Newspaper Page Text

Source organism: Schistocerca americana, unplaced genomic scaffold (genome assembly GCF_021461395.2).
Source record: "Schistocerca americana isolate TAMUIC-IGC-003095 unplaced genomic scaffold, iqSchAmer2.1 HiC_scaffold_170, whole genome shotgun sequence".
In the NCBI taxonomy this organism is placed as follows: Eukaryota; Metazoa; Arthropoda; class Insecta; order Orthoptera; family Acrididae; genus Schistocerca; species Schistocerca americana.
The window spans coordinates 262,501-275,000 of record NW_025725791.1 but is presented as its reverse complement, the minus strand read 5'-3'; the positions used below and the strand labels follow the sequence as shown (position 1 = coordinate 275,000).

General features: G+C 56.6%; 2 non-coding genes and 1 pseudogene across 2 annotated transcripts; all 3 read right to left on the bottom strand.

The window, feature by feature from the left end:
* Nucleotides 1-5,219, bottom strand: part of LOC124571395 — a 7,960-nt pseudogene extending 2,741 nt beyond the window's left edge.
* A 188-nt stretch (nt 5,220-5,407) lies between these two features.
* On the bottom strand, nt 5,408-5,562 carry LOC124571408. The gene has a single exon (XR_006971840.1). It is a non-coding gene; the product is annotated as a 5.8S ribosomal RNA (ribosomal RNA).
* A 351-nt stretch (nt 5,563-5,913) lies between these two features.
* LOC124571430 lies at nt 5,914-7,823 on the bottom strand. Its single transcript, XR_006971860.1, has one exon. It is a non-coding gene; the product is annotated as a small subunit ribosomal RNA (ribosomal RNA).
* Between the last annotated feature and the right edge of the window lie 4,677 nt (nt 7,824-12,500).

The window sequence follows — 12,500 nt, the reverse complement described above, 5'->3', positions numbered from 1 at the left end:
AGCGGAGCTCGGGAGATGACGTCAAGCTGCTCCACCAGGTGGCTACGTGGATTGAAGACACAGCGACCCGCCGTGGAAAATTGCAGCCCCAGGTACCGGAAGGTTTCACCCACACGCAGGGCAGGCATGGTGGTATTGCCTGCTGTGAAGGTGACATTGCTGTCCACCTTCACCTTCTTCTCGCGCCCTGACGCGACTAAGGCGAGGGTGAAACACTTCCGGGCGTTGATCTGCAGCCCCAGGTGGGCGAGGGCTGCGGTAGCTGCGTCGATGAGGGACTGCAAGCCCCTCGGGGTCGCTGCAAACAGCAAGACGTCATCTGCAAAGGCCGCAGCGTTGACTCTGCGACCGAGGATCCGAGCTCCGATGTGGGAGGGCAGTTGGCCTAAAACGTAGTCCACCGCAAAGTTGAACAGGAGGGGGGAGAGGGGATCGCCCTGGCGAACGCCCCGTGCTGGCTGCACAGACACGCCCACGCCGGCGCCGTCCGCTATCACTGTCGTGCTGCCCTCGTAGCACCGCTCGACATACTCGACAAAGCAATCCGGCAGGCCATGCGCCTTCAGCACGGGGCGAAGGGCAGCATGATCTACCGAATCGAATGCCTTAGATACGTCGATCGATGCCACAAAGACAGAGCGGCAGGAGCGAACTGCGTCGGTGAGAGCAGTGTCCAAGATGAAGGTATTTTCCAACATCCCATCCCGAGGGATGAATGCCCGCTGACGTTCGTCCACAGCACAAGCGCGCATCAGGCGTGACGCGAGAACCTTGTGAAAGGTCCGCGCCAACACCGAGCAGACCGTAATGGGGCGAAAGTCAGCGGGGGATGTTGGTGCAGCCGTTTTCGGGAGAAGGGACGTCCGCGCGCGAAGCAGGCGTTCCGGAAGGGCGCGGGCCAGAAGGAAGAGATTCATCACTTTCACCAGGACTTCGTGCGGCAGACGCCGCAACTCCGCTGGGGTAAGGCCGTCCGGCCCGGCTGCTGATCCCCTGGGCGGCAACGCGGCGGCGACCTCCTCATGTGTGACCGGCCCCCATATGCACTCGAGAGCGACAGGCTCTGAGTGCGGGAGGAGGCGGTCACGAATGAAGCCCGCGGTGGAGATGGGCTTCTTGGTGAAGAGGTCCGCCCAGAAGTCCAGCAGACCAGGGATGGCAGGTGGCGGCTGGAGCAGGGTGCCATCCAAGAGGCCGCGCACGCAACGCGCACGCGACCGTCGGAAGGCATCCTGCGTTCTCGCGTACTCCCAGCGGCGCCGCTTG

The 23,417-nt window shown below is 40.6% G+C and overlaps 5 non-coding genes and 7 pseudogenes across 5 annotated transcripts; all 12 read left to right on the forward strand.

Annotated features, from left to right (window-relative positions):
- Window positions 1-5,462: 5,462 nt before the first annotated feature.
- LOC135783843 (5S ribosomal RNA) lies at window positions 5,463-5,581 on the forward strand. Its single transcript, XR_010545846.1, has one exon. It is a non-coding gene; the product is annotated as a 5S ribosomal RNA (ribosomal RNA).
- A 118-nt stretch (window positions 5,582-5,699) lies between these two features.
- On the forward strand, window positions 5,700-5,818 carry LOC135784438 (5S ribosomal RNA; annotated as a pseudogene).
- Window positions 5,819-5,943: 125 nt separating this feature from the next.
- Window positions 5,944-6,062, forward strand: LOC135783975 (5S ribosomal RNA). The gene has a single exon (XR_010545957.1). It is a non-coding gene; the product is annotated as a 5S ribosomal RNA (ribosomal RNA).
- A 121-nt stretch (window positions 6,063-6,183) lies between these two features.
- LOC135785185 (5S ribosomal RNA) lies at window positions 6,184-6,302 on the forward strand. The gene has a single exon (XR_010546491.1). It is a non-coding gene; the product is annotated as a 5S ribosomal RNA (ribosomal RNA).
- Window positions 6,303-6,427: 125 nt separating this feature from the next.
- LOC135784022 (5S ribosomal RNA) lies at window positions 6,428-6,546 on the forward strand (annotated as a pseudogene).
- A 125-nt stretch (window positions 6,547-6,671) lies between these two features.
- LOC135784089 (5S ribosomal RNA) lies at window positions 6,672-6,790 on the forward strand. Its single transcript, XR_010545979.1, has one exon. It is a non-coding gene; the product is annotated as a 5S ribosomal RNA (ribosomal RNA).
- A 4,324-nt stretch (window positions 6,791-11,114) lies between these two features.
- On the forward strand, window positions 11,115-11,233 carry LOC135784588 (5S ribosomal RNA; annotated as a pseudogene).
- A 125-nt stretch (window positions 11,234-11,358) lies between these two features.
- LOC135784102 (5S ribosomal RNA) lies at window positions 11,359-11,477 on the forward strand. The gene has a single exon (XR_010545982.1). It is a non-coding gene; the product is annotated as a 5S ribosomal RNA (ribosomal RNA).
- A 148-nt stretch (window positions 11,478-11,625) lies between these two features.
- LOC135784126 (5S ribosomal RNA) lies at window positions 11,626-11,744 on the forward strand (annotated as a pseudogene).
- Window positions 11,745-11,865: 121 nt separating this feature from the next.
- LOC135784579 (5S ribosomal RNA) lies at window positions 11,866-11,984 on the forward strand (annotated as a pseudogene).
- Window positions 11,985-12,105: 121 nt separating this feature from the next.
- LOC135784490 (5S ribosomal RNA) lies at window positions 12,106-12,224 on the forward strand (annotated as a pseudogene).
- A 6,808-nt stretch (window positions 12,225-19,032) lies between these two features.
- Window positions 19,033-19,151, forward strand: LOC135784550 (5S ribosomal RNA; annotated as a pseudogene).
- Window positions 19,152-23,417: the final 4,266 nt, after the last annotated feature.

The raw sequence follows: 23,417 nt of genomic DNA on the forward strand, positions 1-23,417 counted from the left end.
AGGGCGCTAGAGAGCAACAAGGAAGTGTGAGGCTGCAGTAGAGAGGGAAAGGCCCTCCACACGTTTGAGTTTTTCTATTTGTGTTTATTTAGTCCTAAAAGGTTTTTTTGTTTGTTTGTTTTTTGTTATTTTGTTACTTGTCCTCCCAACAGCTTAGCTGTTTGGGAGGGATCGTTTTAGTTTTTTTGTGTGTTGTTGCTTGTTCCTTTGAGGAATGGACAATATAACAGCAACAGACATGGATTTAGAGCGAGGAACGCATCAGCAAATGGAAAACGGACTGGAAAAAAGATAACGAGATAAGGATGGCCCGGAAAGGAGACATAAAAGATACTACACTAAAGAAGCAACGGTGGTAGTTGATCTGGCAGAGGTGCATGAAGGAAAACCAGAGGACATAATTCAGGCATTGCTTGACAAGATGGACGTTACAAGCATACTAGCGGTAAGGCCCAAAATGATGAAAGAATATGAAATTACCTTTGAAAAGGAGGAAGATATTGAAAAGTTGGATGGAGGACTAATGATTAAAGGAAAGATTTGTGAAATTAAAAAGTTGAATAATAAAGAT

Mrs. FarjoclVs Guests Z "By A. M. Davitt ()J(n 1 CnpvrlM McVlurr, nuUinti-ro. Out In the linrlior Iho ynclit, lying pl:iri(lly at nnclior, cíenme! !rilll:iutly while In (lie nf tcriiuou sunshine. A no ft lire'nt Htlrrvd tlm nwnliiK. ileek cliahn filled with c.mifortaMc cushions could le HUrinlw I. Alt ii'tlirr kIio ro Hontecl n lautalizlns ilft tirr to (lie plrl who Bat uniting on tint lone, liot lóele. No one was In Rii;bt. Cv dock Jk-Iiij; u littlo way from the villano. Miss "orton si::lii'd wearily. It was partly 1o wn i ip luiportunute tlmilKhtw tliat hlii' li.nl aciciili'il tills invitation; she loiiKivl to lit' out there on tin! cool, netful waters. She liad rune down liy train, epecl!inj to meet l:er liostosa nt tiio yurlit laiii'.iiic, but ns yet Mrs. Knr wi'll bad not iippi ;ired. Coultl nny tbin bave baiipt'iicdV A quick, linn tread rnmo d wu tbo wooden dock, nnd MI'm Norton, n look of Incredulity !im penlnc Into a stnrtied fllhii'iiy Ilnxbinn across lier f.ico, Kbrank involuntarily back. Harris Ilemlng way, tiio ninn of nil othcin whom she r.isliivl to avoid! Who cast u dextipi-ntu j-lnncp nb.nit her. but there r:;:s no t-fcafrt. Ileniinjrwny ennic forward, lifting bis bat. Mis Norton lustcueil to Fpeak. 'lliey bnvp not yet Bent a boat In." r-he explained ntiiipifssnrily. "And the FarwellH liaven't eo:ne." llcnilniiway consulted bis wntch. 'Tbey told me to bo bere ut ('," he unid. "I!ut I was delayed nnd missed my train. It's nearly 7 hot. And you say they liaven't turned up yet?" mirpriiislly. "No," answered Mips Norton. "Tbey were cotnlns In tbrlr motor, you know. Ob. do yon think anything could bnve happini-dV" clasping ber bnnds In Riid len anxiety. Hut Hemingway shook bis bead. "I suspect they are nil rltflit," bp re sponded reHssurinply. "Tbey bave probably broken down nomowliere. '1'be best thin.? for lis to do Is to get on board." "Very well," Bald the girl reluctantly. Inwardly die was making plans for getting away next morning. Sbo sim ply could not K off on n three winks' cruise with this mun. What evil fute BAlíItlS nEMINOWAT, THB VAN OK ALL OTlifclW HUB W1H1IÜI) TO AVOID. bad conspired to throw them thus to Kether when ho bud Imagined blm Bufely out west? "You see, I wan awfully lucky," he was snylnt;. "Just ns I was about off my brother turned up, nnd wo decided the trip was not really obligatory. So I rani; up Mrs. Fnrwull, and she told me tbut Hob IUcklimoii bud backed out ut the la.-tt moment and repeated her Invi tation to we. And ho. here I am," be repeated Joyously. "Wasn't It luck?" "(Jreat luck," repented Miss Norton, looking at blm with rather curious oyes. She did not understand this new mood of bis. In the early part of the winter the two bad been jrreat friends, nnd she had seen much of Hemingway. Latterly, however, he had seemed very bus)-. The few times they hud met ho bad iippcarvd tired nnd preoccupied, and unconsciously n vague coolness Lad growu up lietween them. Today bo seemed more like bis old self, nuil tho Iiain at ber beurt deepened. Ob, why, why bad she come! He bad discovered a small boat, with ours aud rowlocks, tied to tbo end of the dock, und now helped her Into It. I'rrhups on board there might be soma word from the Kurwells. Hut the cap tain bud beeu ordered for eight bells. It wub now that aud after. Should tho dinner be nerved? "It may bo the lt way to bring .them," suggested Ilemlugwuy. Hut the soup, the tlsb, bad been entn, the unhid and now the dessert and coffee, find mill no word. Mini Norton was becoming seriously wor ried when the splash of oara announc ed nn arrivul. However, tho bout con tained only ou man. "Tele;; in fir Miss Norton," he called. H.:rnlngwuy watched the girl as she tore oic!i the envelope. At her excla mation he started forward. "Is nnyihlui wrong?" ha demanded sharply. "The--the a utoiiiol'.iie has broken down." niisweTPd the girl mecha ideal ly. Tills was wo:-si th i'i mi) thins that Lad Ulippeuo 1 yi t. "They can:iot k-X tere tonight. So they ttuggest that w try to llnd some one we know on shore." Ilcr voice was uncertain. The last train was gone, t'be knew of no on in the neighborhood. Heming way's face clea rod. "Why, tho Mayhews have n place only a few miles from here." ho ex claimed triumphantly. "We can easily get a trap at the station nnd drive out, I know they would h delighted." 'Emily Mayhcw," repeated Miss Nor ton faintly. S!he go to Kmlly May- how's! That would indeed lie ft fitting climax for this wretched afternoon. Wax It not Emily Mayhew with whom Hemingway bad epeut the most of bis time, nt the Itli bardsou danee? Was It not with Emily Mayhew that she had peen him In a hannom dashing down town? And bad not moro than one rumor of Emily Maybew's engagement to Mr. Hemingway reached her? It would bo horrible to go there, sbo ro uVcted. yet what r'.so could the do? Cler.rly U was Impossible to remain on the yacht without Mr.i. Enrwell. It could not be helped, (uletly pbo took ber place in tho Isint to go ashore. Quietly sbo stepped Into the ramshackle vehicle Ileniinrrwny suc ceeded In procuring. It was n clear, star lit night; the road, winding through Englitdi-likt? lanes, was fra grant with dew dampened flowers. Everything breathed of peace nnd beauty. Insensibly the girl's perturba tion bpgnn to still Itself. Then nil nt once around n sudden corner came n rush of four blazing lights; the warning "bonk, honk" of the hurrying monster. Tho station horse, taken unawares, backed precipi tately. There was n bump, n crash. Alicia, struggling slowly back tocon- FctousnoHS, found herself In Mrs. Ear- Well's arms. That littlo lady, seeing tho gill's eves open nnd realizing tbut sbo Vfus safe, burst Into tears. Oh. my dear, my dear!" she sobbed. "Wasn't It too awful? There wo were speeding along, trytug to make the vacht after all for tho breakdown proved not so serious as wc feared und didn't we run Into you and nearly kill you? Hut the doctor says you are all right," she hurried on. "You only struck your head a tiny bit. You will be all right tomorrow." "Whero uní 1?" asked the girl won deringly. She could see tho pretty room wherein she lay. Whose could It be? "Why, at the Mayhews'," responded Mrs. Enrwell. "We had Just stopped to pick up Emily nd Hob, nnd Bhe In sisted Uiut we cjme back nt once. Y'ou see, wo didn't kuow whether or not you were badly hurt. So Bhe aud Bob" "Hob?" queried Alicia, bewildered. "Hob Hemlngwny, Harris' brother," explained Mrs. Enrwell. "They are en gaged, you kuow, although they have been trying hnrd to keep It ft secret until Hob got homo. Hut you know how eusy that Is," with n shrug. "And I believe there were some business complications too matters which both ered both the boys. Anyway, lietweeu worry nnd work nnd looking after Eiu Hy, I know that iioor Harris has been really distracted. Hy tbo way," send lug n keen glance at the girl, "speaking of Harris, be Is almost crary nnd In Bists that be must seo you. But,' doubtfully, "do you think that you could stand It?" "Yes," murmured Alicia in a queer. breathless littlo vocp, "I think I could. There was a slight noise at the door. Alicia opened ber eyes. Mrs. Farwell was gone; Harris Hemingway, bis eyes dark aud wldo with anxiety, stood there. "Allcln," he cried, nnd there was no mistaking tho love, eagerness nnd pain which rang through his voice. All coldnesg and misunderstanding melted before It like a mist before tho sun Bbinc. With a contented littlo sigh, Alicia stretched forth both hands. "Harris," sho whispered happily, "why, Harris, dear!" I'lkeV"! I'caV lu Summer. The first part oí the rnnd to Tikc'i peak I tbr.nicli n picturesque rivino with a beautiful mountain torrent roar ing mid leaping through It. This ra vine Is a popular waik. nnd one sees many climbers who shoot their knduks ns tho train passes, until one knows exactly bow It feels to be ft celebrity. As one goes on the climber become gradually fewer, and nfter three or four miles they are left behind. Sud denly a new turn In the road shows that the first foothills bnve been sur mounted nnd that we nro climbing the tnst bare side of the peak Itself. The track stretches tobogg in-like far ahead, (rent views unfold. One 1 kU down on l.inoly wooded valleys, where biue lakes glisten, oa t'is tops of the moun tains nnd over mountains to tbo plain that stretches nwny like the sea. It lias grown cold, and patches of snoif begin to appear. T'jo date U Aug. 1. but In tiio snow kenps oji the summit wo shall soon be snowballing one an other. Four Track News. A In bruna' Stnte Finn. Over the historic capítol nt Mont gomery waves not tho national flag. but tho Alabama Hag, nnd not one Ala bamlan lu a thousand would reeoguiza It If bo paw it elsewhere than on the rnpitol. The lln.t In question has no history woven into It, for It was not adopted until 1SU3. It presents a St. Andrew's cross In crimson on n white Held. Such a cross Is rhuped ikj a let ter X. nnd tho boo!;s sn.ggest tiint the npost!o Andrew died on a cross of that design. Few If any other states hi dalgo In flags of their own. A flnfT Is the symlKil of eoverelgnty, and state sovereignty is limited' by tho federal constitution. When wo were a part of Ceorgia Ave granted to tho federal gov ernment the executlvo power of pun ishing treason, nnd If any ono becomes a traitor to the Alabama flag wo might have to call lu the federal government In order to punish him. Birmingham Agp-IIeruld. A nook on m Pafre Somo of the feats attributed to an clent masters of culigraphy nro almost past Is-llef. .Elian knew an artist who wrote a distich lu letters of gold, which he Inclosed lu tho rind of a grain of corn. Oxford boasts n portrait of Charles I. which bus as the lines of tho heud nnd ruff characters Betting forth the book of l'salms, tho creed und the Lord's l'rayer. In tho British museum Is a portrait of Queen Anno about tho size of one's hand. Upon It uro wbut seem at first sight to be certain scratches, but which prove to lie a transcript of n book. Tbo "Iliad" of Homer in a nutshell, which Cicero 1 mild by I'llny to have wen. Bounds lm possible, but It has beeu shown that tbo thing Is feasible, given tho man and that man tho patience. A thin Bheet of vellum, cupablo of folding easily, has been found to take 7.r00 verses upon ono side aud the same number on tho reverse. There you have the 15,000 verses of tho "Iliad, all upon a singlo slip of vellum. The latter folds up, and readily, und you have your Homer In a uutshell. St. James' Uczettc. The Tnnftnra of tha Baibnn. Toa innny languages nro spiken In tho r.alknns. A traveler In that region writes cf tho babel: "Turkish. Bulga rian, Serbo-Croatian, Kounianinu, Ar menian, Greek, Albanian, Kulzo-Wnl-lachlan, Chlngenl, the language of tho gypsies; Spaniole, tbo language of the Jews of Spanish or Portuguese descent, nnd tbo language spoken by llio Ger man, Austrian. Itoumanlan nnd Eus slnu Jews. Add to this Arabic, l'ef slau nnd Syrian, largely spoken In Con stantinople; Italian, on tho northeast coast of the Adrla; Itusslau, In the northeastern parts of Rouiunnla; vari ous Austro-IIungarlan Idioms spoken In Bosnia nnd Herzegovina nnd the Caucaslon languages of the Circassians and Georgians." Not ono of these lan guages la of common uso. The Lone Star of Texn. Tho origin of the Lone Star flag of tho republic of Texaa Is not entirely clear. Tho claim has been made that It was unfurled In the present territory of Louisiana In 1S10, but other senrch ers cannot find earlier trace of It than tho presentation of bucIi a banner to tho company of Captain Andrew Ilob Inson In May, 1SS5. Still another claim Is made f ir ft flag unfurled nt Yelasco Jan. S, livid, nnd sttid to have been nindo by a Miss Troutmnn of Nashville, Ga. Ono utory has It that the star came from tho fact that Governor Smith, for lack of a Bcal, used a brass button from his coat which bore a five pointed star. St. Louis llepuhllc. The Word "Capulie." Etymologists nro driven to puro con jecture to explain the origin of tho word "capsize." One of them suspects that it comes from the Spanish lan guage, as so many sailors' words do, and may bo connected with "cabe cear," to nod the head In Bleep or to pitch as a ship, and with "capuzar un buxel," to sink a Bblp by tho head "cabeza" mennlug bead. Another guess based on tho fact that "capsize" Is nu English dialect Word for moving n hogshead by turning It over alternate ly on to its two heads Is that tho word Is simply "cap," a bead, nnd "seize." Kepi lp the Walllne. In Abyssinia It was onco tho bnblt of complaliiunt j to stand heforotfho door of the king's palace, loudly nppenling to bis majesty for help. "So accus tomed is the king," wrote ono traveler, 'to these querulous tones of sorrow that when the rnlns prevent such ns aro really distressed from repairing to tho capital a set of vagrants Is pro vided whose object It Is to roise the cry of artificial sorrow lest bo should feel ft lonely quietness." Kept Ilia Krrve. An English clergyman had a rich parishioner, Ludy Blank, who dictated to and hectored blm outrugeously. At length ho declined to put up with this kind of treatment aud told her ladyship o. Thereafter she refused to put any thing lu the offertory, merely making a stately Inclination over the plute. This moved nn elder to remark lu ber beurlng, "We could do with less of ber manners nnd more of her cash." The clergyman, dining nt n lord's table, told this story with great success one even In?. The host suid with a frown, "Are you aware, sir, that Lady Blank Is a relative of mine?" The clergyman uillcd slightly. "No," be said, "I wasn't, but In futuro when I tell tho story I'll always be careful to mention tbe relationship." .f,., r-. Sacrrdneaa of the Mantilla. Many attempts are being made In London nnd in Paris to adapt the Spunish mantilla to our us.i. To the Spanish women tho mantilla stands for all that Is national nnd characteristic, and so Intimate a part of herself Is the mantilla deemed that it is even held acred by law and cannot bo seized for debt. London Country Geutlemuu, A (ieTer Wife. Friend Didn't your husband rave when you showed blm the dressmak er's bill? Wlfe-Hather. Friend And bow did you quiet blm? Wife I show ed biin tho milliner's account, and then be became Dimply speechless. Got Acquainted. Jones I suppose you know more about that horso you got of Peacon Smith last wr-ek than when you made tho trade? Brown Yes, and I know n lot moro about Deacon Smith now than I did then. To blm that lias no employment life In a littlo while will luivo no novelty, uud when novelty Is laid lu tho grave tho funeral of comfort Will soon fol low. Anou. -x1 AN ELEGANT" , OXFORD' A ' all leathers all styles A- This is one ) Pi Mr MAKERS WITH THC t-rlWACTCa M A M THE JlODKllTS k LEAHY MEKCANTIKL CO. (INCOnrOHATKll) L0EÜSBUEO. NEW MEXICO. , i . iwiiii , m?ww y ii ii mm lri f pr.v' '--.rf -w.'-'' i '.fliil,-S..ff-VTffffarV J mpwrw.ww w i"T Take Arc you a sufferer? Has your doctor been urjuo cessful? Wouldn't you prefer to treat yourself AT HOME? Nearly 1,500,000 women hare bought Yi'ino of Cardui from their drufjgitts and have cured themselves at home, of tmch troubles as periodical, bearing down and ovarian pains, leucor rho.a, barreanc3S, nervousness, dizziness, naujea and despond ency, caused by female weakness. luese are not ea3y cases. Wine of Cardui cures when the doctor can't. Wine of Cardui does not Irri tate the organs. There is no pain in the treatment. It is a soothing tonic of healing herbs, free front strong and drastic drugs. It is successful beefkuae it cures in m natural way. Wine of Cardui can be bought from yo-jr druggist at $1.00 a bottlo and you can begin this treatment today. Will you try it? In caben requiring pnctal direction, addrens, fflvliitf bymlitamb, Tbe lidlM Jiai5jry lmpt., Tbe Chattanooga Medicino Co.. Chatlanooua, Toun. YOU CAN EASILY OPERATE THIS TYPEWRITES YOUESELF Don't worry your corrí HtKiiident. lKin't wrlie him x cr-rr iiii.vlliinif liy huiiilia ,,f f3 f mat Hikes nun un a 't ,i - ; , "v-T" ivi-LT may leave l.lm in ilinilit-ilmt hu can't Cviv-.' í i V':,-fl Anil ilon't fill out X- ,1 Iü'jhI lutiiorKercHnl meuioH oiinuke out accounts or lintel menua in your own lmndwiitlnif. It liKiks had, ri'Hccts on your a'nnülng, makes iieoplo think you onn't; affonl a sten- oirruplior, anil a sometimes ninlilituoiis. Vou can write out your leitcra ninke'out an abstract fill In on ttisurunco iHiltcy entt1 your cant momos make", out ;your otoounts, ora liotol menu orüdo any klml of writins: you need, on anyl'klnd,'8lxe'or f thlekiu-M of paper, and iparj uny wuyyuu wunl ou Trjs. OLIVER THE STANDAED VISIBLE WEITER You can write aiiy of theso tilinga youraelt If you dn not Imppen to have atononraplior. l or you ouu easily Icurn, with a littlo praO' tico, to write Jum as rupidly, and as perfectly asan expert Mtrator ontheOLIVEK. llo causetho OLlVKll la thu hiipllllet! type writer. And you can ee every word you write. About HO per cent more durable than any other typewriter, because it has about HO per cent lena wearing poluta than moat oilier typewriter. HO percent eamor to write with than these other complicated. Intricate machines that require 'Iminorlnir" technical knowl cdKe long practico and puciul skill to op eruto. 'than machines which cannot be ad juated to any spcclul upace with which It la impos sible to write abstracts, insurance policies, or odd-Blzcd dooumcuts except you buy expen sive aperla.1 attachments rciillrlnn experts to operate. You can adjust tho OLIVER to any reason able space you can write on any reasonable sue and thickness of paper, writ out to the very olee, without the aid of any expensive attachment or special skill, and your work will bo neat appcarlnif, legible and otear. For tho OtlVEll is tho typewriter for the doctor, tho lawyer, the insurance aifcut, tho merchant, the hotel proplctor or any man who docs bis own wrltinif. Writ us now for our booklet en the simpli fied features of the OLI VEU- 4 The 0LIVEE Typewriter Co. Wabash Ave. A Monroe U Chicago, Illinois. D. H. Kltpzili, J,ocn' Aaent, Lordabuii, M. M. . My S WSIBtt 3.JP El Paso to New Orleans f P T P No Trouble to Answer Questions. Sliort Line to Mew Orleans. Account tbe Uulted Cnnfcrleiate Veteratis KeuDion April 25th to 27th, inclusive, tbe Texas & Pacido Itailwav will place on mli, April 22nd and 23rd Hound Trip Tickets from Kl Paso to New Or leans at tbe rate of 2.20, oud until May "tb for Heturo. Special Sleepers and Chair Cars. Sec your local Ticket Agent fer ínrtñcr Woinjatirr, or sfiiircis, R. W. Curtis, Southwestern Passeuger Aceiit, EL PASO TKXAS. K. P. Tt ltNEU, Cen. ras.Mi(rcr ami Ticket A if en t. 1)ALLA8,1KXJ.S. W m TRIP RATES TO ARKANSAS COLORADO ILLINOIS INDIAN TERRITORY IOWA KANSAS MICHIGAN Minnesota Missouri Nebraska North Dakota Oklahoma South Dakota Wisconsin AND POINTS IN THE SOUTHEAST -TIlEllOUTEOF- THE COLDEtl STATE LIMITED Kor l ull Particulars See aoy Agent or Addrees OARJiETT KINO. V. K. STILES General Agont.- General faaseuger Ageot ZZ1 IPaoo, rrescar?.